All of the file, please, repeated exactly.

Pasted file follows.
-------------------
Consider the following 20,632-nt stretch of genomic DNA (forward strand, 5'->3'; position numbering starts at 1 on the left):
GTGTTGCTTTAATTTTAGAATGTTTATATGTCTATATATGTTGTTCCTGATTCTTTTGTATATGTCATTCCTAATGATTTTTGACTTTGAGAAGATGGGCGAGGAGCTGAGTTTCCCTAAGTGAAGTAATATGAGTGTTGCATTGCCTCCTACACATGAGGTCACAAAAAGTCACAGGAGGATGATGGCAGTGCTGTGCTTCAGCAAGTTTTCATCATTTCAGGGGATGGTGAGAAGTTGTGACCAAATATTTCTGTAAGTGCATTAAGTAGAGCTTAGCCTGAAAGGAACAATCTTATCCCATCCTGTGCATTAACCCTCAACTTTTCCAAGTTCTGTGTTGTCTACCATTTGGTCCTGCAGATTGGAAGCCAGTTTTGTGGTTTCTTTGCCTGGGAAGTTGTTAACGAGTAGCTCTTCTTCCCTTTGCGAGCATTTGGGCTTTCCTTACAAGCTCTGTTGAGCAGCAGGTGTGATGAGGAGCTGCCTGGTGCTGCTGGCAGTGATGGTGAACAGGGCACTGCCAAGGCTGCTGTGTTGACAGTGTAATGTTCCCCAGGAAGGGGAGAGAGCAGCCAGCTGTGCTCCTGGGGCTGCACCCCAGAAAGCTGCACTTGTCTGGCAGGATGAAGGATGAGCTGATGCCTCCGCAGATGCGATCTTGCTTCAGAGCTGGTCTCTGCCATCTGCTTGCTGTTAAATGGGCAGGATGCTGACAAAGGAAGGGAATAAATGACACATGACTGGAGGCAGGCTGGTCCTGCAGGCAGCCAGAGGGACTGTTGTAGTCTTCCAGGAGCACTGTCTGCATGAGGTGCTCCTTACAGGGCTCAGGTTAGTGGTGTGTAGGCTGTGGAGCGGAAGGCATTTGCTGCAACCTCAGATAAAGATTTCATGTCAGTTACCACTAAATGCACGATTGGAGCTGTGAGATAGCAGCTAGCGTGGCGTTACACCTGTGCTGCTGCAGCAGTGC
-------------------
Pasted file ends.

Consider the following 20,632-nt stretch of genomic DNA (forward strand, 5'->3'; position numbering starts at 1 on the left):
GTGTTGCTTTAATTTTAGAATGTTTATATGTCTATATATGTTGTTCCTGATTCTTTTGTATATGTCATTCCTAATGATTTTTGACTTTGAGAAGATGGGCGAGGAGCTGAGTTTCCCTAAGTGAAGTAATATGAGTGTTGCATTGCCTCCTACACATGAGGTCACAAAAAGTCACAGGAGGATGATGGCAGTGCTGTGCTTCAGCAAGTTTTCATCATTTCAGGGGATGGTGAGAAGTTGTGACCAAATATTTCTGTAAGTGCATTAAGTAGAGCTTAGCCTGAAAGGAACAATCTTATCCCATCCTGTGCATTAACCCTCAACTTTTCCAAGTTCTGTGTTGTCTACCATTTGGTCCTGCAGATTGGAAGCCAGTTTTGTGGTTTCTTTGCCTGGGAAGTTGTTAACGAGTAGCTCTTCTTCCCTTTGCGAGCATTTGGGCTTTCCTTACAAGCTCTGTTGAGCAGCAGGTGTGATGAGGAGCTGCCTGGTGCTGCTGGCAGTGATGGTGAACAGGGCACTGCCAAGGCTGCTGTGTTGACAGTGTAATGTTCCCCAGGAAGGGGAGAGAGCAGCCAGCTGTGCTCCTGGGGCTGCACCCCAGAAAGCTGCACTTGTCTGGCAGGATGAAGGATGAGCTGATGCCTCCGCAGATGCGATCTTGCTTCAGAGCTGGTCTCTGCCATCTGCTTGCTGTTAAATGGGCAGGATGCTGACAAAGGAAGGGAATAAATGACACATGACTGGAGGCAGGCTGGTCCTGCAGGCAGCCAGAGGGACTGTTGTAGTCTTCCAGGAGCACTGTCTGCATGAGGTGCTCCTTACAGGGCTCAGGTTAGTGGTGTGTAGGCTGTGGAGCGGAAGGCATTTGCTGCAACCTCAGATAAAGATTTCATGTCAGTTACCACTAAATGCACGATTGGAGCTGTGAGATAGCAGCTAGCGTGGCGTTACACCTGTGCTGCTGCAGCAGTGC